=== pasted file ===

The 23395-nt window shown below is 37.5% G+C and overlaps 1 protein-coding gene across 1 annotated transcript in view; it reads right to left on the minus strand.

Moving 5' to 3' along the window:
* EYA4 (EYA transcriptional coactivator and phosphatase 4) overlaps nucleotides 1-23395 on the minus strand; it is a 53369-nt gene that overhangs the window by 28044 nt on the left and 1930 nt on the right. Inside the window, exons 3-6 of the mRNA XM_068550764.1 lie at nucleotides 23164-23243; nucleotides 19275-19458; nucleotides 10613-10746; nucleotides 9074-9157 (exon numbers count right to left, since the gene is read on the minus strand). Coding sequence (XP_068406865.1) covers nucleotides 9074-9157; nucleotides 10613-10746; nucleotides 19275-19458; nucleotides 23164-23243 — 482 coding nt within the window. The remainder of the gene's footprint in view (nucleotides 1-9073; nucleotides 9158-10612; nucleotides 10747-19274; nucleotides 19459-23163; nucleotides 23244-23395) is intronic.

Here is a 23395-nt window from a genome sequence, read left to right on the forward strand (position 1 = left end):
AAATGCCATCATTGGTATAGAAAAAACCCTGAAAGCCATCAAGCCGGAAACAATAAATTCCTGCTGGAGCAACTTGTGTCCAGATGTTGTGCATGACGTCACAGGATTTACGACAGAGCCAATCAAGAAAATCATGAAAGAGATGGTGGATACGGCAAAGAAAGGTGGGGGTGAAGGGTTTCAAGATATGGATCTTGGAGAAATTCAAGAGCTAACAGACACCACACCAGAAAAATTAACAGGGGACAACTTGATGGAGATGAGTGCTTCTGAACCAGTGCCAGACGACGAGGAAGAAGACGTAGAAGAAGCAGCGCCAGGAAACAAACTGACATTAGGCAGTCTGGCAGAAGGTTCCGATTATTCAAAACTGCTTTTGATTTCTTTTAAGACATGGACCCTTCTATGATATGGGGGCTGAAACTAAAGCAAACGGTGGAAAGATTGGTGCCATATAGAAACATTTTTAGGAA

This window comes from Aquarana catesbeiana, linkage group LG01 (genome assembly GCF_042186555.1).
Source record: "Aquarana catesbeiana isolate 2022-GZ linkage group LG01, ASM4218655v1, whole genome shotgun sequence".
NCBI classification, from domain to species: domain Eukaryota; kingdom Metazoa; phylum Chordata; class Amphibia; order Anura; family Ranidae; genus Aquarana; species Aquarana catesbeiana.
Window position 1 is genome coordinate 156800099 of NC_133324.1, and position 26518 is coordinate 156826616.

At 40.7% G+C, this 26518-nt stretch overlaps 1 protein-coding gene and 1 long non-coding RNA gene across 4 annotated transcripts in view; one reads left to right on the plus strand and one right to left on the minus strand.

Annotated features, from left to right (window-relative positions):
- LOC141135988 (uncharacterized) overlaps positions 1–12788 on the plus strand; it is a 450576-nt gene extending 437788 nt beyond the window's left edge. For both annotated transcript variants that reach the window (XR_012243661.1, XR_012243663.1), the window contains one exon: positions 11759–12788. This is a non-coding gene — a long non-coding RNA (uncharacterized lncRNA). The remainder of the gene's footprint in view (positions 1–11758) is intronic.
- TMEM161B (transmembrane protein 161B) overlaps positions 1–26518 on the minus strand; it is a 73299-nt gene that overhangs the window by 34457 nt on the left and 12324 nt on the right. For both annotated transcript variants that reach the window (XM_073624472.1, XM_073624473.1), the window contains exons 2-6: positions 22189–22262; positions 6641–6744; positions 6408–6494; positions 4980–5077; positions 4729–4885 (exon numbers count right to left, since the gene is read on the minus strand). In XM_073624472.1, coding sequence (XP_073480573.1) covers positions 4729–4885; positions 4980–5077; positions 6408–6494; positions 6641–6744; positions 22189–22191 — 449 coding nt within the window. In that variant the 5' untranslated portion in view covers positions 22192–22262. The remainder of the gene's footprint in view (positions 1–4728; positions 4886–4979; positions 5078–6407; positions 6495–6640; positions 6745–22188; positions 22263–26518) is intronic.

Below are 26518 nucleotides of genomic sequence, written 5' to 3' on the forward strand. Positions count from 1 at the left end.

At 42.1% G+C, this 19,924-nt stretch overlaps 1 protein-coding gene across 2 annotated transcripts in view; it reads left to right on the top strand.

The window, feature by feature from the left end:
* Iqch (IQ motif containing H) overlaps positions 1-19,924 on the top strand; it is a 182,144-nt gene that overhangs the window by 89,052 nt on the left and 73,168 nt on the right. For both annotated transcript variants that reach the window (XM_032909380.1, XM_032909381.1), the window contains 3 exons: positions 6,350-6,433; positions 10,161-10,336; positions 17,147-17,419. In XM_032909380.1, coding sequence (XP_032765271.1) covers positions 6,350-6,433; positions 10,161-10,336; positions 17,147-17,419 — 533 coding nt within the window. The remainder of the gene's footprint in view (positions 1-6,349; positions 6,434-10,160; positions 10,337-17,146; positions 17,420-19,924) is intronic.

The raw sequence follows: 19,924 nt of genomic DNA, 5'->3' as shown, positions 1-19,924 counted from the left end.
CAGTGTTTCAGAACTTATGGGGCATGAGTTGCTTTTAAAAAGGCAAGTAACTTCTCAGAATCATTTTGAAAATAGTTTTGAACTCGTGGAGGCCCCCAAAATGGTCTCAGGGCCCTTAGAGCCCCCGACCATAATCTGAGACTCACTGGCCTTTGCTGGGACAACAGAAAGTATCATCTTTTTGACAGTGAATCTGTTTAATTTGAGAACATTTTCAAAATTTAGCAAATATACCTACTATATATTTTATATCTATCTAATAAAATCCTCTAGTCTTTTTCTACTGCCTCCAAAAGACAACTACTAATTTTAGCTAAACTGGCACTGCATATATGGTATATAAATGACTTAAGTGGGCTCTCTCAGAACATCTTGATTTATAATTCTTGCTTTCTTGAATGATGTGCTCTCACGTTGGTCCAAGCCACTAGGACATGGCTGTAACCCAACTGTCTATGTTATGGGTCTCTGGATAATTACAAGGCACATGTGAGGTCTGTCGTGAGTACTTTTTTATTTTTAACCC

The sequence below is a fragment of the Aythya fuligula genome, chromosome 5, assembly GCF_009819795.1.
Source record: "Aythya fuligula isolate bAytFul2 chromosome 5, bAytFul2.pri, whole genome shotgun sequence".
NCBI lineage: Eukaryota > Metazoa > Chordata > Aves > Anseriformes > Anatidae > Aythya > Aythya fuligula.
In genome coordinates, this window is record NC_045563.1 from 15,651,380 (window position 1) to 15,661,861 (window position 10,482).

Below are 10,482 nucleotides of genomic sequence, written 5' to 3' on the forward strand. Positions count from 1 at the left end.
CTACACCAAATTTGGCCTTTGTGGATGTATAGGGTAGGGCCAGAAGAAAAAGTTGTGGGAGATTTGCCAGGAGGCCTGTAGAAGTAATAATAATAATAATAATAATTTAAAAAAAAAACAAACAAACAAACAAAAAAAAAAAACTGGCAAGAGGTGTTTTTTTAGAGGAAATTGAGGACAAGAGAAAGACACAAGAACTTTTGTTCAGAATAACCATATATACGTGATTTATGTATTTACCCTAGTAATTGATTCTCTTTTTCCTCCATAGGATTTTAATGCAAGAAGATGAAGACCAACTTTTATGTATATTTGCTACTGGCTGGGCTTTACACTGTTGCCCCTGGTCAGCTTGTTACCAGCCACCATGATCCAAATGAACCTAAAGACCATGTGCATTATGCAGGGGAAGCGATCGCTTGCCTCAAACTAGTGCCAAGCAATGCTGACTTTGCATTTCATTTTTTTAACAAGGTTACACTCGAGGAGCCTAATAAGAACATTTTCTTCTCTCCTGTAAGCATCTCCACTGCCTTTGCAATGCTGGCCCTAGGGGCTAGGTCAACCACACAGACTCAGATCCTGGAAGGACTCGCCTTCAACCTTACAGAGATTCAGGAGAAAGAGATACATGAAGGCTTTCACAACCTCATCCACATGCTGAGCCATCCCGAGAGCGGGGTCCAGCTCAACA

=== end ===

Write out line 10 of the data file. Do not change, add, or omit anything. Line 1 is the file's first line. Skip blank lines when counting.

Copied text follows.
At 40.7% G+C, this 26518-nt stretch overlaps 1 protein-coding gene and 1 long non-coding RNA gene across 4 annotated transcripts in view; one reads left to right on the plus strand and one right to left on the minus strand.